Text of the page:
A simple language teaching example is the “emerging language framework” this is where there you divide a piece of paper into four sections. One for new vocabulary, one for new grammar structures, one for idioms or collocations and one for questions the students want to ask.

    Sketchnoting to demonstrate

    It’s good to get students to demonstrate learning as it helps them notice their progress as well as being a skill in and of itself. Presentations, posters, essays and more are common approaches and sketchnoting can be used for all of these. A sketchnote could be used to present from, a sketchnote could be turned into a poster, and a sketchnote could help provide the outline for an essay. Alternatively a sketchnote could be the final proof of work where the student can show their learning.

    Even if the final output is spoken, the sketchnote can be used to guide their spoken words.

    Have you got other ideas?

    These are three simple ideas I had but there may be more. Can you think of any other stages of learning where sketchnotes are useful? Have you got any other activities to use sketchnote in.

  • Sketchnote Weekly Food Plan

    Every weekend my wife and I sit down and plan the food for the upcoming week. It’s an important but also fun little ritual that is more beneficial than just working out what we need to buy, it’s also about making sure we know what we both have going on during the week. We make a sketchnote weekly food plan.

    The benefits of a sketchnoted weekly food plan

    When we sit down to make a meal plan we have to consider a few different things. Are we going to be busy in the evening, are we coming back later from work, can one of us prepare something in the morning or do we need to prepare something the day before? To do this, we have to go over our calendars and our arrangements and desires for the week. It can have a big impact because we don’t want to eat comfort food late at night, and at the same time, we want to make sure we get enough food everyday.

    The whole process doesn’t take too long, but afterwards we feel much better about the week coming up, know any appointments we have as well as knowing what we need to buy from the shops.

    Our Sketchnote weekly food plan template

    We started just writing things down, but recently I’ve tried to make a sketchnote a day, and I realised that our weekly food plan would work well for one. So I started to sketch it as a sketchnote. My template is really simple and I typically use Paper by 53 for it. A bar across the top for the days of the week (I usually try out some different lettering styles for each day) and then three sections, breakfast lunch and dinner. If we are in a rush, I just write the names of the food and use colours to show when we have left overs. If I have more time, then I’ll sketch the meal out.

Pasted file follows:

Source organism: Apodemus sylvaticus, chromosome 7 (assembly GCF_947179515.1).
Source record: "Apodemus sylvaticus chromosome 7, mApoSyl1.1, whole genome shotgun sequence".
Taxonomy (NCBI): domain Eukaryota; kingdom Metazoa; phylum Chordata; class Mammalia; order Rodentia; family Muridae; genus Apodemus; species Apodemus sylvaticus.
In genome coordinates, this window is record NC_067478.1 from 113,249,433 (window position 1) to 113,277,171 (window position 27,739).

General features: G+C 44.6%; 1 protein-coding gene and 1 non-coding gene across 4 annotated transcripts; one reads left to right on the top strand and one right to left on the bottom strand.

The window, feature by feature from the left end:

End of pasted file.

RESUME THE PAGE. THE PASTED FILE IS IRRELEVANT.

Here’s an example.

    Weekly food plan example

    Give it a go.


  • Hi there fellow teacher. I’ve heard that you have some concerns about your students doodling during your lessons. I know it may seem like the aren’t listening or paying attention but I want to assure it isn’t necessarily the case. Yes, they may be off in their own world and not paying attention, but if they are sketchnoting, they are actually paying far more attention to your lesson than if they were looking at you, writing words by hand or typing. This is why you should encourage your students to sketchnote during your lessons.

    What is sketchnoting?

    Sketchnoting is using all your tools to take notes. It’s not limiting yourself to words, but it includes using words. It has benefits in both students taking in more information at the time AND being able to access that information later. And those are just a small sample of the benefits provided from sketchnoting. But in fact I think there are some more important reasons you should consider allowing your students to sketchnote.

    It shows they are engaged

    If someone is sketchnoting, they have to pay more attention to the lesson. They have to listen to what you are saying, and priorities what they believe is the most important information as well as work out how to get it down on paper.

    It helps them learn more effectively

    There have been a series of study into the benefits of using different ways to take in and record information. No I’m not talking about debunked learner styles but about ideas of dual-coding theory and how when we “appeal to different learner styles” every student benefits (not just the supposed learner preferences). So using visual and text provide a more memorable experience for the students. Better grades will surely follow and that means more praise/a bonus for you.

    Students find it motivating

    Some students will look forward to your classes even if they aren’t naturally drawn to the subject (pun not intended but welcomed) as they know they can sketchnote in your class. They will enjoy the process of learning as sketchnotes are more fun and so remember more.

    They will want to show others

    It’s so much fun to share a good sketchnote and when they have finished their notes, they’ll want to show other students and their parents. That means parents won’t be asking you what their kids learnt in school accusingly but instead they can see a visual map of their kids learning.

    Some books and resources you should check out

    If you want to know more about sketchnoting and how you can bring it into your classroom, I recommend checking out these resources